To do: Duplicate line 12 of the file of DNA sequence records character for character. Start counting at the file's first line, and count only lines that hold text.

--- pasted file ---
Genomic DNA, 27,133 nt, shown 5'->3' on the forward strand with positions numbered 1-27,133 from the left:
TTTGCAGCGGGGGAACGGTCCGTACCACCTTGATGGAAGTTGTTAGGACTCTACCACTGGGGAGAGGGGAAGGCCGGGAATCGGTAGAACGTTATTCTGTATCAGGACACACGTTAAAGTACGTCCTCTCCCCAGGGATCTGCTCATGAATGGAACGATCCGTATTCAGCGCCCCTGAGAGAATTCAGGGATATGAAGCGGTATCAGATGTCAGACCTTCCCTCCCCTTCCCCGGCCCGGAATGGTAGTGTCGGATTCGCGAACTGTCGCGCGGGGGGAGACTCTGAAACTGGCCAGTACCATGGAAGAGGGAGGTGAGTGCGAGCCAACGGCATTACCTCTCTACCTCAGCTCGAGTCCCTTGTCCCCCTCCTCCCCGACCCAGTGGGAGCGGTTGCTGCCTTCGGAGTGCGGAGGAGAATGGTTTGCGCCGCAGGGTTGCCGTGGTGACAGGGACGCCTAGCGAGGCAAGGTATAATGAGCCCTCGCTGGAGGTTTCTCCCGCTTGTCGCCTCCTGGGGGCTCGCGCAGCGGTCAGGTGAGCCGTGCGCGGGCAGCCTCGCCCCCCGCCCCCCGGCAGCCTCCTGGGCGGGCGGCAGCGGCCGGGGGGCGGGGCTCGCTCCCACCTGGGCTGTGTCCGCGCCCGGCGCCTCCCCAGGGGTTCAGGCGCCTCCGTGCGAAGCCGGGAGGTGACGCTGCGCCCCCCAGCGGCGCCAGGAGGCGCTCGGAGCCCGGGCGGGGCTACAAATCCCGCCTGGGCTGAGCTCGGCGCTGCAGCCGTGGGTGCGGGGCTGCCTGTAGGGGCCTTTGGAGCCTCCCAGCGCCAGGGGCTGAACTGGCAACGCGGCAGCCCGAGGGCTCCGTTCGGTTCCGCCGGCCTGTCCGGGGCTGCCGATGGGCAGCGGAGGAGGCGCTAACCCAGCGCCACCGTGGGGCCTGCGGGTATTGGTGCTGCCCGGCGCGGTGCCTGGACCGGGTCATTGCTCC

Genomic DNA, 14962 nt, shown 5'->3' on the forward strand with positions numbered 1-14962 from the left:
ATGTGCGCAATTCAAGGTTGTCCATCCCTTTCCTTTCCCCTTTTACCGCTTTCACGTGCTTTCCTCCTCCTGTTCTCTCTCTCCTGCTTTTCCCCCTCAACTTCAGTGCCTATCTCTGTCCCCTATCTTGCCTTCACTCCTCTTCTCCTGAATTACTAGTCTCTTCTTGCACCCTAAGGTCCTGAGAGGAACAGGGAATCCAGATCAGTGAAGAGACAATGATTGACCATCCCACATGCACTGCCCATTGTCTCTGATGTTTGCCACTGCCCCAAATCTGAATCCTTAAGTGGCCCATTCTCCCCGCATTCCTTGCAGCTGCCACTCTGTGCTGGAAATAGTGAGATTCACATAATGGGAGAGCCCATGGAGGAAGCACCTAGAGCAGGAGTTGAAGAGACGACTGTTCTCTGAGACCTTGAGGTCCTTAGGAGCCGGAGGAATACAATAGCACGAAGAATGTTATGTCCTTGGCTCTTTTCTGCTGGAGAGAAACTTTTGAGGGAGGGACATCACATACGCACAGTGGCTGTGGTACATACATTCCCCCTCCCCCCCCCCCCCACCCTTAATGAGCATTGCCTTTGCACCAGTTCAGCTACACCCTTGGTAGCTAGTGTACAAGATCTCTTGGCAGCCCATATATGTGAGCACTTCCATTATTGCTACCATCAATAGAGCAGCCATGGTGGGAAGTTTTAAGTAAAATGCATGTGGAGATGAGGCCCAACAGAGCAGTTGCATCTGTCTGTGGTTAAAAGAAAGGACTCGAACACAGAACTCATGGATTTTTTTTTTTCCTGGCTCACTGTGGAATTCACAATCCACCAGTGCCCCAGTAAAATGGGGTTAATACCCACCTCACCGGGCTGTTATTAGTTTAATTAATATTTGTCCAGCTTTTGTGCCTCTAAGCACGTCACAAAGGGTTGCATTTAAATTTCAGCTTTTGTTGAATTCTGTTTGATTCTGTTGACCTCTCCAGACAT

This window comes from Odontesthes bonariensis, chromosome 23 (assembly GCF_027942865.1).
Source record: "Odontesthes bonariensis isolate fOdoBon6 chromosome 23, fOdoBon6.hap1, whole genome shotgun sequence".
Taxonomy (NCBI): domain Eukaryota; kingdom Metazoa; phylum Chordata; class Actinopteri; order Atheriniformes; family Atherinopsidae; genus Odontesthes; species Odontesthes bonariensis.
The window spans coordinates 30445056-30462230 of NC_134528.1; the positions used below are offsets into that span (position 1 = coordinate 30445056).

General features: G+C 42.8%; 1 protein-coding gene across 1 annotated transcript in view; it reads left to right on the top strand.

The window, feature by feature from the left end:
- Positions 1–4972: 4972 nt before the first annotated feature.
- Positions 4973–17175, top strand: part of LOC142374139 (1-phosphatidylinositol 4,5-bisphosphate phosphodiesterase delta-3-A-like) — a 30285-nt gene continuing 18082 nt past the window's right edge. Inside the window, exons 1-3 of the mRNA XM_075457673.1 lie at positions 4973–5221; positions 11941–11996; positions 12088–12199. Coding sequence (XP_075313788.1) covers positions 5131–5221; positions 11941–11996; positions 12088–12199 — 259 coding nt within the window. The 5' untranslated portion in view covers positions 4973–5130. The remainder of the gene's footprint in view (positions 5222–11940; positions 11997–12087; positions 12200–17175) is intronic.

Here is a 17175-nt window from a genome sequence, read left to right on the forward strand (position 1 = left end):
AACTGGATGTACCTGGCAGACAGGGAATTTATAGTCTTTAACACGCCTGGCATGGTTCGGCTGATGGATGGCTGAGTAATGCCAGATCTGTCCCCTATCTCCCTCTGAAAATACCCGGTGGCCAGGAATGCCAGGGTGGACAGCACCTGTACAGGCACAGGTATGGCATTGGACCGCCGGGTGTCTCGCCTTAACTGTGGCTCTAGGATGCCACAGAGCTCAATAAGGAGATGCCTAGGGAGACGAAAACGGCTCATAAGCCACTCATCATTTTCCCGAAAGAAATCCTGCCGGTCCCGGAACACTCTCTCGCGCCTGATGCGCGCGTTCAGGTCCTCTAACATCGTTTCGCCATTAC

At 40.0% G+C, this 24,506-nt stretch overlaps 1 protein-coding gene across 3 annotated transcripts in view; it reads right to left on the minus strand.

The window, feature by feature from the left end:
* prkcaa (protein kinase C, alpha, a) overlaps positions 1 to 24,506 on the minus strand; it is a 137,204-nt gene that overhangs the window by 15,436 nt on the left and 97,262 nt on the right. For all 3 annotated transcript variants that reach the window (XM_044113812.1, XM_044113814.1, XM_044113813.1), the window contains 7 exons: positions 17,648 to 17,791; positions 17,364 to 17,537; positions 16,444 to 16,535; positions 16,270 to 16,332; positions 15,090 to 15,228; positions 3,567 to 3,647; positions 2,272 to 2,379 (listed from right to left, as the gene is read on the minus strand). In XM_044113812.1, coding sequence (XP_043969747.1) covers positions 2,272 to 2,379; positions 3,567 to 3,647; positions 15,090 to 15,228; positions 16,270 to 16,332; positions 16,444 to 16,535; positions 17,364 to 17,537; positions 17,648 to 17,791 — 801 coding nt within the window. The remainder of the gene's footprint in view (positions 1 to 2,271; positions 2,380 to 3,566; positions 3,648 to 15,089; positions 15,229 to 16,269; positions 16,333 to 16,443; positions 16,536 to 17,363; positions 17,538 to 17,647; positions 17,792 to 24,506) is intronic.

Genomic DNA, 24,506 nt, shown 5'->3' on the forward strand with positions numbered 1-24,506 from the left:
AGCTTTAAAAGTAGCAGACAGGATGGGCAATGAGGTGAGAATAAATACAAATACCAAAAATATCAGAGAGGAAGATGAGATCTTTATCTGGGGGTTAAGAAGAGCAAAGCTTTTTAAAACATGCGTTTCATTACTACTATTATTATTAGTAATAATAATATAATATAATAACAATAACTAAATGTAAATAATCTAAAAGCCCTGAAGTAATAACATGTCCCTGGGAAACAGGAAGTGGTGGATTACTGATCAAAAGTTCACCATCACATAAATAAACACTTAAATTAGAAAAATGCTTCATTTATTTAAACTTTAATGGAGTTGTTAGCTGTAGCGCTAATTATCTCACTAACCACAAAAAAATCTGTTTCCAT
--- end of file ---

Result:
- Positions 4973–17175, top strand: part of LOC142374139 (1-phosphatidylinositol 4,5-bisphosphate phosphodiesterase delta-3-A-like) — a 30285-nt gene continuing 18082 nt past the window's right edge. Inside the window, exons 1-3 of the mRNA XM_075457673.1 lie at positions 4973–5221; positions 11941–11996; positions 12088–12199. Coding sequence (XP_075313788.1) covers positions 5131–5221; positions 11941–11996; positions 12088–12199 — 259 coding nt within the window. The 5' untranslated portion in view covers positions 4973–5130. The remainder of the gene's footprint in view (positions 5222–11940; positions 11997–12087; positions 12200–17175) is intronic.